11

I think 1. Dex 3, Str 3 is the same as 2. Dex 3 and Str 3, the serial comma being a stylistic tool: you need both Dex 3 and Str 3. Even though the serial comma could separate items that have an "or" relationship as well, the usage in the core nWoD book very strongly implies an "and" relation. For example, it would be rather weird to suppose that for ...


11

They wouldn't. As is detailed in the 20th anniversary edition of Werewolf: the Apocalypse, most sentient beings (barring Awakened mages) aren't visible in the Umbra. (p.313) Vampires are particularly hard to see, as they have "less of a spiritual presence than most." When peeking into the real world from the Umbra, it takes five successes to do things like ...


11

1 looks good enough to me. Correspondence alone is enough to teleport stuff. I only know the Revised edition though. Could it be from some earlier edition? 2 and 3 - both initial explanations come from character's limited knowledge. That is - a mage having no Life sphere might rationalize that she can control electrical charges. Except that when she tries ...


10

Ghosts in Vampire are like the Storyteller want them to be. Wraith: the Oblivion is not needed for playing Vampire, even if you play Giovanni characters. Vampire don't tell you anything special about Ghost perception, except that they put them Auspex 1-2 so they have sharpened senses, can see auras and a few obfuscated vampires. But if you do use W:tO as a ...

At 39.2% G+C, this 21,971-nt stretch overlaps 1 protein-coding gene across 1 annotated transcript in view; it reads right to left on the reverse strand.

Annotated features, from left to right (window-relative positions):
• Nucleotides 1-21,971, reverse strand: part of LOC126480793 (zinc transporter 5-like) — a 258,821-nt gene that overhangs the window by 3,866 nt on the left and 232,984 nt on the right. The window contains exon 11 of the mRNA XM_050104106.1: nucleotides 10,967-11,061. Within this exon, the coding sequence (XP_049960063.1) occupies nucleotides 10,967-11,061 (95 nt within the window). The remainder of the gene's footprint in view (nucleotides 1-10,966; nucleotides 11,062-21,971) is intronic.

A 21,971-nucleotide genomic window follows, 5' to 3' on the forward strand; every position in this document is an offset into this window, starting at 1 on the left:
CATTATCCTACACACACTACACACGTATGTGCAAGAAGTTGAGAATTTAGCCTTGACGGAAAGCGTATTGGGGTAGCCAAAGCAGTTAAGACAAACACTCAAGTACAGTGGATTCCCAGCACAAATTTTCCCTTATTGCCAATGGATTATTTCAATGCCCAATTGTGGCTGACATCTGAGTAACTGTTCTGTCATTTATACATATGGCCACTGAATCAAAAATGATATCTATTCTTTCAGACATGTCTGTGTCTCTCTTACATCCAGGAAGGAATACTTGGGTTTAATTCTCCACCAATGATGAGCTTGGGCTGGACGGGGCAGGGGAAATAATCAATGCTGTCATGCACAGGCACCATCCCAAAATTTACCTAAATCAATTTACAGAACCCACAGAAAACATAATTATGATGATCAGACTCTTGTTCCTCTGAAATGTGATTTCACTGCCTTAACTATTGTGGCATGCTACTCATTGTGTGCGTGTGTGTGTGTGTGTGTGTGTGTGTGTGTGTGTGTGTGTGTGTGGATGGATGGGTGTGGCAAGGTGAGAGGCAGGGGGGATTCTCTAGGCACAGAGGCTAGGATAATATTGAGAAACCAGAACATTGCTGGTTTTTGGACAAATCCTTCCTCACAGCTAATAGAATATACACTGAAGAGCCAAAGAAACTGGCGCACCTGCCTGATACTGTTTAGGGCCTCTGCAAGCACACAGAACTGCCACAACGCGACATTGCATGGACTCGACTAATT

10

I don't know if even those guidelines exist. I have played WoD games for a long, long, long time. I have even made my own homebrew games. But I don't think there is step-by-step procedure to make a game. I think each game was made with different design goals and procedures in mind. Some traits can be found in most games, but not in all games. For example: ...


10

You're already in pretty good shape: Thaumaturgy is, by default, not resisted by Fortitude. What's more, even though Cauldron of Blood allows Fortitude to defend against the damage, it's just the levels in Fortitude that get rolled, not the 6th-Gen's elder-level Stamina plus Fortitude. Four dice to defend against aggravated damage isn't so great for him. You ...